Humans, Neanderthals and Denisovans have independently adapted to a wide range of geographic environments and their associated food odors, reflecting the evolutionary importance of dietary niches to our species. However, evolutionarily recent changes in protein function of human odorant receptors have been associated with major dietary changes.

We can only speculate how these two extinct human species perceived and chose to eat, but a recent study by Duke University researchers has shed some light on what they may have been able to smell.

They used a technique that allowed them to test odor sensitivity on odor receptors grown in a laboratory dish. They then compared the scent abilities of three types of people.

By examining the necessary genes, the researchers were able to characterize the receptors of each of the three human species. They did this by using published databases of genomes, including ancient DNA collections collected by Svante Pääbo, winner of the 2022 Nobel Prize.

Claire de March of CNRS Paris Saclay University said: “It is very difficult to predict behavior based on genomic sequence alone. We had the odorant receptor genomes of Neanderthal and Denisovan individuals, and we were able to compare them to today’s humans and determine whether they resulted in a different protein.

Then, to determine how sensitive each type of receptor was to a particular odor, scientists evaluated the responses of 30 lab-grown olfactory receptors from each hominin against a range of odors.

The lab studies revealed that while the odors were fundamentally detected by modern and ancient human receptors, their sensitivity varied.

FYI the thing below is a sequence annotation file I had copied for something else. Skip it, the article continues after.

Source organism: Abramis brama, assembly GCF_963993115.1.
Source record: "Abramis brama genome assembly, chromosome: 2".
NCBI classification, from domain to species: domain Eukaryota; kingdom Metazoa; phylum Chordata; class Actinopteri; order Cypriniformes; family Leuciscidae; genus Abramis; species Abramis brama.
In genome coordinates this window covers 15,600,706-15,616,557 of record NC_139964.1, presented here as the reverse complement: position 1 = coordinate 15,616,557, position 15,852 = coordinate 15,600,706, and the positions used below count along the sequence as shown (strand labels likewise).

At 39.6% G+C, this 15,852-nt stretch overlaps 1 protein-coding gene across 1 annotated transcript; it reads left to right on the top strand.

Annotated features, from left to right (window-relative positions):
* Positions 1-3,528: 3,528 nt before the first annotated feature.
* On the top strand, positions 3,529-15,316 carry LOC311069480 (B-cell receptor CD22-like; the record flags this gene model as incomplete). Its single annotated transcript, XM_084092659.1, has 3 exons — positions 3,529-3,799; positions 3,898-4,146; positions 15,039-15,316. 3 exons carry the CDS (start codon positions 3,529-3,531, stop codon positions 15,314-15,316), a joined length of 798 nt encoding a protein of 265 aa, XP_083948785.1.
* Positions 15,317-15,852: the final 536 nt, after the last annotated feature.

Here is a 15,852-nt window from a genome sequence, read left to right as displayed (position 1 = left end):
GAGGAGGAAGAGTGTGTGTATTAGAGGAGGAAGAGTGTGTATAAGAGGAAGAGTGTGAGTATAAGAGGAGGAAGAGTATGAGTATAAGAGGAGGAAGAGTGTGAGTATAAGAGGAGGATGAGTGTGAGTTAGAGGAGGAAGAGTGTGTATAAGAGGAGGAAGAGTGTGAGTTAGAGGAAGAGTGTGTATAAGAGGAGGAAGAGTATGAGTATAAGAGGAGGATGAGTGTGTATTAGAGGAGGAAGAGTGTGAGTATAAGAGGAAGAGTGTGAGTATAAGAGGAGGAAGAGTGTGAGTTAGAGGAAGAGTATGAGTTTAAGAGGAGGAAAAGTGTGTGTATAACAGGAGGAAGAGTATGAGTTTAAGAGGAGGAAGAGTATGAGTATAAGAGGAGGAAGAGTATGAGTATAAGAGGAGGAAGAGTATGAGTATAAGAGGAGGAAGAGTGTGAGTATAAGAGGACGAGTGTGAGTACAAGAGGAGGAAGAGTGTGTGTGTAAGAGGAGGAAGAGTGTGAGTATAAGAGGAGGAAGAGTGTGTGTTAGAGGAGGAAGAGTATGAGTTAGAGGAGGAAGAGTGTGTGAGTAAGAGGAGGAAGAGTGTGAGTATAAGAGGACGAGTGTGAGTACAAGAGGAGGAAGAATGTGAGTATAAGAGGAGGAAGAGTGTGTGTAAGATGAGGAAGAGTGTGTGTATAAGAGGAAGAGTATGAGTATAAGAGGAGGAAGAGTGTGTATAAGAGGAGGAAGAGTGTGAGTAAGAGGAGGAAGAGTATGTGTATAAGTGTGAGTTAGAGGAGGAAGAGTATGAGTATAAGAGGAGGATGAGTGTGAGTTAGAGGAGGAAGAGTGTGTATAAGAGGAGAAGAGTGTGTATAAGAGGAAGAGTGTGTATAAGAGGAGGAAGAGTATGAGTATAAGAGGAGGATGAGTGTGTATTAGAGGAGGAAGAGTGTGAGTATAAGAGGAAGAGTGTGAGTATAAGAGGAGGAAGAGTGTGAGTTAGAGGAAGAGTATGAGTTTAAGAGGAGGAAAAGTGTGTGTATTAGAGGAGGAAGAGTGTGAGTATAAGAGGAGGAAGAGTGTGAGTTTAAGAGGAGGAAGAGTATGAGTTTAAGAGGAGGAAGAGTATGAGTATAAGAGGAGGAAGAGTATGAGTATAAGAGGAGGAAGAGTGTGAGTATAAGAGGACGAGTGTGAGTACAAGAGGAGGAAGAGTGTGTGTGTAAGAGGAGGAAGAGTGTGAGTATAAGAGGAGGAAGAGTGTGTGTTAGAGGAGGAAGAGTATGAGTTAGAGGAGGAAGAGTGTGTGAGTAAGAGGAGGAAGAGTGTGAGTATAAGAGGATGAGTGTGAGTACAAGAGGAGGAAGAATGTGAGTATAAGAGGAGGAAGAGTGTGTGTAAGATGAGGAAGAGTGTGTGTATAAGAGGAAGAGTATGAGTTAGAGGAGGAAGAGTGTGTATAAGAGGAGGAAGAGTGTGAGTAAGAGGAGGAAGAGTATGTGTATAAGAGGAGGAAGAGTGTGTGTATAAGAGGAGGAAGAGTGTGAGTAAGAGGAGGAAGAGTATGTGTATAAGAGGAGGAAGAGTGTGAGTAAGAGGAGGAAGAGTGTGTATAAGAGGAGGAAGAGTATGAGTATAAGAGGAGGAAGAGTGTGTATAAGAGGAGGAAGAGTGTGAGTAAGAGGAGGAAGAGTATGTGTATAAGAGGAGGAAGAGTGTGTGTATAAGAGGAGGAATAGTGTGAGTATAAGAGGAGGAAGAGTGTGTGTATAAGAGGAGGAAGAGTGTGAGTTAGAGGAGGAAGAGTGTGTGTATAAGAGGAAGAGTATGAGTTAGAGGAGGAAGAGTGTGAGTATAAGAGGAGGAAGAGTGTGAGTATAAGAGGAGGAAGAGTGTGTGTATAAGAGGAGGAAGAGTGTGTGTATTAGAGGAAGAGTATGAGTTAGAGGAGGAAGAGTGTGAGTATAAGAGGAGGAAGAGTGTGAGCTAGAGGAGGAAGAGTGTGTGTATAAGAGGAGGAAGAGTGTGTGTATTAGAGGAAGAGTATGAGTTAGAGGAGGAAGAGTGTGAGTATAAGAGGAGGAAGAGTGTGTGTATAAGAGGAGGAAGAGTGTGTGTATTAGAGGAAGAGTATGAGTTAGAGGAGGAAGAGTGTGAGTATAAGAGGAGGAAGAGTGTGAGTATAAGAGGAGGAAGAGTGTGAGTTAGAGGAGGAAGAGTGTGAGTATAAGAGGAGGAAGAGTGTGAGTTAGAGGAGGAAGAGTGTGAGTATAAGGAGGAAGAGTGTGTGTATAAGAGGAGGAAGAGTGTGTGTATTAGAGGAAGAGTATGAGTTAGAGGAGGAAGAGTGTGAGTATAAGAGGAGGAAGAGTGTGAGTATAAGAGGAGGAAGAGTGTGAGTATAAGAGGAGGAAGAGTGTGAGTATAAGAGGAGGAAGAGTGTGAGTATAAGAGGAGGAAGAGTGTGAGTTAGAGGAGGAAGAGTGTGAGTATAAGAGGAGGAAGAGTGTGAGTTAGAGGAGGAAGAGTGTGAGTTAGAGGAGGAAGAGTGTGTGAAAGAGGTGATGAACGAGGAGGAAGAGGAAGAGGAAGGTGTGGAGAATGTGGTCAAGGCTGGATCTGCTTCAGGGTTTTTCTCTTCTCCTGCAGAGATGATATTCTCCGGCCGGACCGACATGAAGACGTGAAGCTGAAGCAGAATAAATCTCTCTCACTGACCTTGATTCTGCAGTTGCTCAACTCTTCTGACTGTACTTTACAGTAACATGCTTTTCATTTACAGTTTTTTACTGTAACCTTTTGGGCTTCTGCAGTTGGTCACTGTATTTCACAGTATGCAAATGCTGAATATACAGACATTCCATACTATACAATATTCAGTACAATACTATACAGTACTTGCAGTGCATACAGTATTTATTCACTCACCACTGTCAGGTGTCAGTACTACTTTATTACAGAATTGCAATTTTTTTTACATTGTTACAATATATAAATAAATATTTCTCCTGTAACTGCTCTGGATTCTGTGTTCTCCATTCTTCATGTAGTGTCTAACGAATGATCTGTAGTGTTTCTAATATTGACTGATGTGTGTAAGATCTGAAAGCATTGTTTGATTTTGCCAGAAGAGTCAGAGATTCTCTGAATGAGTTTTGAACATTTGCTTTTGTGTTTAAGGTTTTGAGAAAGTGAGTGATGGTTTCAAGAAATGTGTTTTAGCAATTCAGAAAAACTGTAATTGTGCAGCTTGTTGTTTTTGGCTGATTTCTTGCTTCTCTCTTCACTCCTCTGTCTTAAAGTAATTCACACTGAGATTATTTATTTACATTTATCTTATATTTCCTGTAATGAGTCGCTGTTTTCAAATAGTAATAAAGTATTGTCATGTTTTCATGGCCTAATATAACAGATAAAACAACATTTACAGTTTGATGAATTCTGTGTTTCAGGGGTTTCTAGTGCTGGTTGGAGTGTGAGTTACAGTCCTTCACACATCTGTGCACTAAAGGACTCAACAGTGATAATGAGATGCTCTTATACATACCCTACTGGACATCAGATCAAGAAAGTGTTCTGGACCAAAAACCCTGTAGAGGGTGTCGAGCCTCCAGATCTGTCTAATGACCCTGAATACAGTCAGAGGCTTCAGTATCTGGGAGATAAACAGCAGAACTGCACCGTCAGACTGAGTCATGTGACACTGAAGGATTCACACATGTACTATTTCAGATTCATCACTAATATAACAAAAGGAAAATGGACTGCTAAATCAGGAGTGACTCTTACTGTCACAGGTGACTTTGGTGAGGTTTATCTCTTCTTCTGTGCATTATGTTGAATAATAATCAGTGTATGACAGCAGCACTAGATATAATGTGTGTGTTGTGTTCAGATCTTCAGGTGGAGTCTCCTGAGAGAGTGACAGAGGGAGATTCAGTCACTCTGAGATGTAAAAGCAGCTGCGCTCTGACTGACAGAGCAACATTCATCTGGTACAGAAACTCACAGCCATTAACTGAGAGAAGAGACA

Hiroaki Matsunami of Duke University said: “The Denisovans, who lived 30,000 to 50,000 years ago, were found to be less sensitive to the scents that modern humans perceive as flowers, but four times better at perceiving sulfur and three times better at balsamic. And they were very attuned to honey.

“We don’t know what Denisovans ate, but there are some reasons why this receptor must be sensitive. Modern-day hunter-gatherers like the Hadza of Tanzania are known for their love of honey, an essential high-calorie fuel.”

“Neanderthals, who survived until 40,000 years ago and exchanged a few genes with modern humans, were three times less responsive to green, floral and spicy scents, and used pretty much the same receptors we have today. They may show different sensitivity, but the selectivity remains the same.”

the march said, “Neanderthal smell receptors are largely the same as modern-day humans, and the few that were different stopped responding.”

“Neanderthal smell receptors are largely the same as modern-day humans, and the few that were different stopped responding.”

Matsunami said: “Each species has to develop olfactory receptors to maximize their ability to find food. In humans, it’s more complicated because we eat a lot of things. We’re not specialized.”

The lab has also used its cell-based odor tester to observe genetic diversity among modern-day humans. Certain compounds can be smelled by some individuals, but not by others. Changes in functionality may explain this.

Magazine reference:

  1. Claire A. de March et al. Genetic and functional odorant receptor variation in the Homo lineage. iScience. DOI: 10.1016/j.isci.2022.105908